If you need more details about the key that was pressed or released, you can use the Event object passed into the keyDown and keyUp methods. The typical usage of the Event object in regard to key processing is to check for modifier keys. Modifier keys are keys that can be pressed in conjunction with other input events, such as the Shift and Control keys. The following are the three methods in Event used to check the status of modifier keys:

public boolean shiftDown()
public boolean controlDown()
public boolean metaDown()

All of these methods return boolean values specifying whether or not the key in question is being held down. Checking the status of the modifier keys is necessary sometimes in applets that make heavy use of the mouse. For example, you might have a drawing applet that performs a different function if the Shift key is held down and the mouse is moved. You probably won't need the modifier keys in Java games, but it is still important to know how they work. Who knows, you might think of an interesting way to incorporate them into a game.

Mouse Events

Mouse events occur when the user moves the mouse or clicks the mouse button. A handful of methods exist for handling mouse events, such as the following methods:

public boolean mouseUp(Event evt, int x, int y)
public boolean mouseDown(Event evt, int x, int y)
public boolean mouseMove(Event evt, int x, int y)
public boolean mouseDrag(Event evt, int x, int y)
public boolean mouseEnter(Event evt, int x, int y)
public boolean mouseExit(Event evt, int x, int y)

All of these methods are passed an Event object and two integer parameters representing the X and Y position of the mouse pointer. The mouseUp and mouseDown methods are called when the user presses and releases the mouse button. The mouseMove method is called when the mouse is moved. The mouseDrag method is very similar to the mouseMove method-the only difference being that mouseDrag is called when the mouse is moved with the button held down. The mouseEnter and mouseExit methods are used to track when the mouse enters and exits the applet window.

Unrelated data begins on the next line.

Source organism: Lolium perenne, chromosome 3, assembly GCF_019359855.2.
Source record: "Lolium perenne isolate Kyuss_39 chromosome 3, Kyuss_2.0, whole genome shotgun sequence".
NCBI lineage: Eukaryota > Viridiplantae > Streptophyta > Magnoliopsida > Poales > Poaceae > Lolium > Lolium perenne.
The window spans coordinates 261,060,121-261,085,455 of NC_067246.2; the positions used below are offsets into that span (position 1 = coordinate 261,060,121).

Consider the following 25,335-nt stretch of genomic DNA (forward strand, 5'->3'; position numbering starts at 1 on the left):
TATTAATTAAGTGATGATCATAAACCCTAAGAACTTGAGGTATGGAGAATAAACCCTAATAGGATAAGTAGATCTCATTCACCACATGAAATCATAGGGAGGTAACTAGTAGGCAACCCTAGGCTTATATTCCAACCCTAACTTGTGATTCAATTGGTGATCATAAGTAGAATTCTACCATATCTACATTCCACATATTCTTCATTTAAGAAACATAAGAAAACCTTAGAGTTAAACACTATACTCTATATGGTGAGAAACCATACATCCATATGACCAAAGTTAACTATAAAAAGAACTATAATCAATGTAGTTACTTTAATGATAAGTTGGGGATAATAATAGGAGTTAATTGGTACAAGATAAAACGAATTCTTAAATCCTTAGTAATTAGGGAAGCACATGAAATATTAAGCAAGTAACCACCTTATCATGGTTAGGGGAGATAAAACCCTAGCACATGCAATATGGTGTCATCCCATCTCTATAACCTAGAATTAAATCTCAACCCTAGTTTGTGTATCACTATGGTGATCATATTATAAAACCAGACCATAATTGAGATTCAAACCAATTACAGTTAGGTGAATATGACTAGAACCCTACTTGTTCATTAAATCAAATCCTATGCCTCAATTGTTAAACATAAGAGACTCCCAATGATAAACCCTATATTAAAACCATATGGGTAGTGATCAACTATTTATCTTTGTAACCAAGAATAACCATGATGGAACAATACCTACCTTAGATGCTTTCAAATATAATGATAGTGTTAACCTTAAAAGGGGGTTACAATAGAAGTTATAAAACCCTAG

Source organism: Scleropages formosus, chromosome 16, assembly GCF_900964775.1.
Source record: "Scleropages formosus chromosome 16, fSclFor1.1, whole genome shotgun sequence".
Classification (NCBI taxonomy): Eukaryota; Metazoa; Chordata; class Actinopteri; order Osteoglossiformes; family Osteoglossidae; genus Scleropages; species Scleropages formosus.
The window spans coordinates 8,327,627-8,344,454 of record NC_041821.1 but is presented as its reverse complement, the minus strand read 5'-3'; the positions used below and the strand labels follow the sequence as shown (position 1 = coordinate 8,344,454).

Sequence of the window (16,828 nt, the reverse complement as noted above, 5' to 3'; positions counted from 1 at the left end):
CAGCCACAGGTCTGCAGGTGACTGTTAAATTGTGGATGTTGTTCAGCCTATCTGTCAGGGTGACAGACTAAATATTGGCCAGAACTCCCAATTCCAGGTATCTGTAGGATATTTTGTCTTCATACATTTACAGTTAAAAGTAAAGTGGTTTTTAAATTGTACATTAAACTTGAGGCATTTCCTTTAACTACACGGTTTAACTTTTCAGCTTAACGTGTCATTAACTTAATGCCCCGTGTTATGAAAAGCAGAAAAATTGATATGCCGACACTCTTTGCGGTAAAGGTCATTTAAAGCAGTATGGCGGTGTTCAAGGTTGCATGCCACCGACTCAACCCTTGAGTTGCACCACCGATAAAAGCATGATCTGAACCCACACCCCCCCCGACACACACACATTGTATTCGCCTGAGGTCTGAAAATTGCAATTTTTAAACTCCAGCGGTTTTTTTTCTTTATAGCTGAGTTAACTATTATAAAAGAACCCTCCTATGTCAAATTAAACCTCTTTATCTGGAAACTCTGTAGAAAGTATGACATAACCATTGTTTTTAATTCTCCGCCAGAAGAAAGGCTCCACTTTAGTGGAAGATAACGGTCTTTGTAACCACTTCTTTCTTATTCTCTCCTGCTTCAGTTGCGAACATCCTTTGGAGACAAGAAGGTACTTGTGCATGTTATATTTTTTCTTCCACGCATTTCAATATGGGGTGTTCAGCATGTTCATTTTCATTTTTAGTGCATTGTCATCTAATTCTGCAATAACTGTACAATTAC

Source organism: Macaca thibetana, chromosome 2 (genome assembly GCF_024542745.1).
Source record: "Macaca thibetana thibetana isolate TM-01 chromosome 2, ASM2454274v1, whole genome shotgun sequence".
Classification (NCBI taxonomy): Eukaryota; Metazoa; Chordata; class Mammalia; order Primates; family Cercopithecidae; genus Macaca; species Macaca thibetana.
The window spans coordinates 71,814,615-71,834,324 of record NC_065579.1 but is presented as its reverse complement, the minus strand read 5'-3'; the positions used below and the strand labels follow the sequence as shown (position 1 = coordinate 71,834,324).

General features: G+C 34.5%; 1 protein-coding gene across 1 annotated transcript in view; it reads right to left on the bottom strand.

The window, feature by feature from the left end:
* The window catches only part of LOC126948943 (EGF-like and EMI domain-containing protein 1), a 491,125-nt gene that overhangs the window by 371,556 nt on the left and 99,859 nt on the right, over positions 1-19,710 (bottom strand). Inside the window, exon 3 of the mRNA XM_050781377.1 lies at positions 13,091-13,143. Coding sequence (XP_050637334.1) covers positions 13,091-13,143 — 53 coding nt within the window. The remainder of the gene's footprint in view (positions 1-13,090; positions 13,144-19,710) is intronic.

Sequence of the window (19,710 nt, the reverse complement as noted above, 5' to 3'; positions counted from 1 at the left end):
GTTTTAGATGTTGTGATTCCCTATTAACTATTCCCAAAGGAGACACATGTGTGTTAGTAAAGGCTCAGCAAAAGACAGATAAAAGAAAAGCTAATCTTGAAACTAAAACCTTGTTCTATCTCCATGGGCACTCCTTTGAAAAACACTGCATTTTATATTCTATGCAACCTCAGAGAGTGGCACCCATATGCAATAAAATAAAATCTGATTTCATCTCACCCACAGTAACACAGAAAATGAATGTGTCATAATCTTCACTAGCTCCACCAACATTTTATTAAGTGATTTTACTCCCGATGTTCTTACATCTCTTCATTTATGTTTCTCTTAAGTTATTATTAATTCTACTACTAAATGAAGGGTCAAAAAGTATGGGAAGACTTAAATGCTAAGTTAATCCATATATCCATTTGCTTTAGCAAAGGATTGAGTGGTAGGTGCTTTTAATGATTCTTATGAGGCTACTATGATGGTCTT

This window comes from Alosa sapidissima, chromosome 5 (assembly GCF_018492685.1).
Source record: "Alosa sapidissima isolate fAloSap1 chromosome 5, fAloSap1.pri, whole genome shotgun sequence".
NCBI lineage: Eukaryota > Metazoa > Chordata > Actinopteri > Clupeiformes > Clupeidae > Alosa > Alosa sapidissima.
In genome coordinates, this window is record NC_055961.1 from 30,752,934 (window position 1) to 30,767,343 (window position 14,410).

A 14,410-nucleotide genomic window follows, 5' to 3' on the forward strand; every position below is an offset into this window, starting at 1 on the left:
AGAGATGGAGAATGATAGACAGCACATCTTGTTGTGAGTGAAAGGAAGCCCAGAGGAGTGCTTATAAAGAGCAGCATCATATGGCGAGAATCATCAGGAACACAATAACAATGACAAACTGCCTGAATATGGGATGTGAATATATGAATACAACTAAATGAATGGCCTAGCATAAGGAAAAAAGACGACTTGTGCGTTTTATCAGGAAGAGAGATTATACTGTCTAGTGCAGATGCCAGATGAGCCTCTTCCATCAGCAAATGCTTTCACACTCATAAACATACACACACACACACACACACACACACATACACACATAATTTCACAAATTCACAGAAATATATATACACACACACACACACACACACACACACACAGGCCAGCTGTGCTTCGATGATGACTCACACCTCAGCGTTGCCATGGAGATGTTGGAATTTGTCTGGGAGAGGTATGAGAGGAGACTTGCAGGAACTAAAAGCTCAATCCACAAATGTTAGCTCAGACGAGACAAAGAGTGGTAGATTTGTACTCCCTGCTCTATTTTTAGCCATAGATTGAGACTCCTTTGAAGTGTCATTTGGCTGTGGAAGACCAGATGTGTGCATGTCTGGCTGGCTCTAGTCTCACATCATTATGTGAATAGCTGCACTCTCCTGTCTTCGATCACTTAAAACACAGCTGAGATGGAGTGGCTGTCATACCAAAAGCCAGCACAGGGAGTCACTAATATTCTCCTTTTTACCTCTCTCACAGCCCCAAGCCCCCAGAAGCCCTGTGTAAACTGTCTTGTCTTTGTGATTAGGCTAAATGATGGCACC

You can use the x and y parameters passed into the mouse event handler methods to perform any processing based on the position of the mouse. The following code snippet contains an example of overriding the mouseMove method to output the mouse position to standard output:

public boolean mouseMove(Event evt, int x, int y) {
  System.out.println("Mouse position = (" + x + ", " + y + ")");
  return true;
}

Similar to the keyboard event handlers, you can use the Event object passed in the mouse event handlers to find out additional information such as the status of modifier keys.

Sample Applet: Flying Saucer

Now that you have a good idea of how to process user input events in Java, let's take a look at a sample applet that uses this newfound knowledge. The Flying Saucer applet uses the sprite classes and event handler methods to implement a user-controllable flying saucer. Figure 9.1 shows what Flying Saucer looks like. The complete source code, executable, and images for the Flying Saucer applet are included on the accompanying CD-ROM.

Figure 9.1 : The Flying Saucer sample applet.